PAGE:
For goodness sake, how long have we been crying, day-in-and-day-out, week-in-and-week-out, month-in-and-month-out and year-in-and-year-out, that the officiating in the Champions League is, at best, a sickening joke and at worst a gigantic fraud and noone at Caf, from Hayatou right to the guy who serves them tea at their headquarters in Cairo, has cared to listen to us?

How long have we been crying that teams always receive a raw deal, in terms of refereeing, when they play away from home in the qualifiers of the Nations Cup, and noone from Caf has dared to listen, let alone taking measures to ensure that the rot is stopped and a level playing field is created?

You can't try to correct the situation, at the Nations Cup final, while ignoring the rotten system, pregnant with referees who play for other teams, which brought these very teams to the top table and, tragically, ensured that some deserving teams would stay at home?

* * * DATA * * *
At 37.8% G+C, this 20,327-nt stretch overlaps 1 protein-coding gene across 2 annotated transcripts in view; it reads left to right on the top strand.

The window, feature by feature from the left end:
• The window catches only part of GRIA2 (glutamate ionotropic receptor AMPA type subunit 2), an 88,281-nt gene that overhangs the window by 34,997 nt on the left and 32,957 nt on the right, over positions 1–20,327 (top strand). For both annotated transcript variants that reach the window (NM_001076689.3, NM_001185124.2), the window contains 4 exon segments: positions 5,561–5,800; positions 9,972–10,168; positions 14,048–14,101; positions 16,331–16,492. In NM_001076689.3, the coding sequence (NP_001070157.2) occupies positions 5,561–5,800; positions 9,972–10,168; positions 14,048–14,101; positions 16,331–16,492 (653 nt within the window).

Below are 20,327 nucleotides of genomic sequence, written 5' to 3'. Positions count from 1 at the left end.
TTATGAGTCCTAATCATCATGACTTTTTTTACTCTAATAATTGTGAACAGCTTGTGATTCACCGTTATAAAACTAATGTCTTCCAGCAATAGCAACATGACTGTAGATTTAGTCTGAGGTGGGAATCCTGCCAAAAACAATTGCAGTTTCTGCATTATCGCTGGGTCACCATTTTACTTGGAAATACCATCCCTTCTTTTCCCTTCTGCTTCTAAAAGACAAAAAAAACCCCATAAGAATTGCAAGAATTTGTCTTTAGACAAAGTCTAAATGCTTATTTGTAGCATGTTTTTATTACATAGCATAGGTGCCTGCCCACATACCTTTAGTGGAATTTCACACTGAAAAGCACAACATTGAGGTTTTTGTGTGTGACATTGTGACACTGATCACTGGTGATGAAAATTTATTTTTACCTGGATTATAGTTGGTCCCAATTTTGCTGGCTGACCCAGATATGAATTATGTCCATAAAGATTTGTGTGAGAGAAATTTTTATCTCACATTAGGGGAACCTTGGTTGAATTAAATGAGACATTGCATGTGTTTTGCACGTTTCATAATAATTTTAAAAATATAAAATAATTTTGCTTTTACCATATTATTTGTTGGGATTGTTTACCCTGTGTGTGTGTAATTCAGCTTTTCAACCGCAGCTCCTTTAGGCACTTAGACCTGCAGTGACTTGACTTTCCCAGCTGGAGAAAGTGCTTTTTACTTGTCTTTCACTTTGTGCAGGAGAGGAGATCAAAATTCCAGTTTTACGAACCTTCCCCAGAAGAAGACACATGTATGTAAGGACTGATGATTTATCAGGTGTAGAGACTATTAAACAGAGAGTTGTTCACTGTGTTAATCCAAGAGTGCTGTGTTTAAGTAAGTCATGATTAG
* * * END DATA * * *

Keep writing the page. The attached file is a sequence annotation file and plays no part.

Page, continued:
When Lloyd Mutasa cried foul, loud and clear, that Egyptian referee Fahim Omar had wrecked Dynamos' Champions League dreams, with a devilish performance in Algiers that helped MC Algers overturn a 1-4 first leg deficit by winning 3-0, why didn't the Caf leaders listen to him the way they did when Burkina Faso cried foul, and the world cried with them, after what happened in their semi-final tie against Ghana?

Is it okay that Guthrie Zhokinyi should be sent off, in questionable circumstances as happened that night in Algiers in the game-changing moment of the game, and the ban extended by Caf for four games, when all video evidence, which is everywhere on YouTube, clearly shows that Fahim was out of order? Why should the goal posts change when Caf is dealing with Pitroipa and different rules are applied when they are dealing with Zhokinyi and Archford Gutu, sent off in that match in Algeria and then banned for an extended period by Caf?

Tomorrow Dynamos begin another Champions League adventure but it's now expected that, along the way, they will meet some crazy referees, especially when playing in West and North Africa, who will make it virtually impossible for them to win.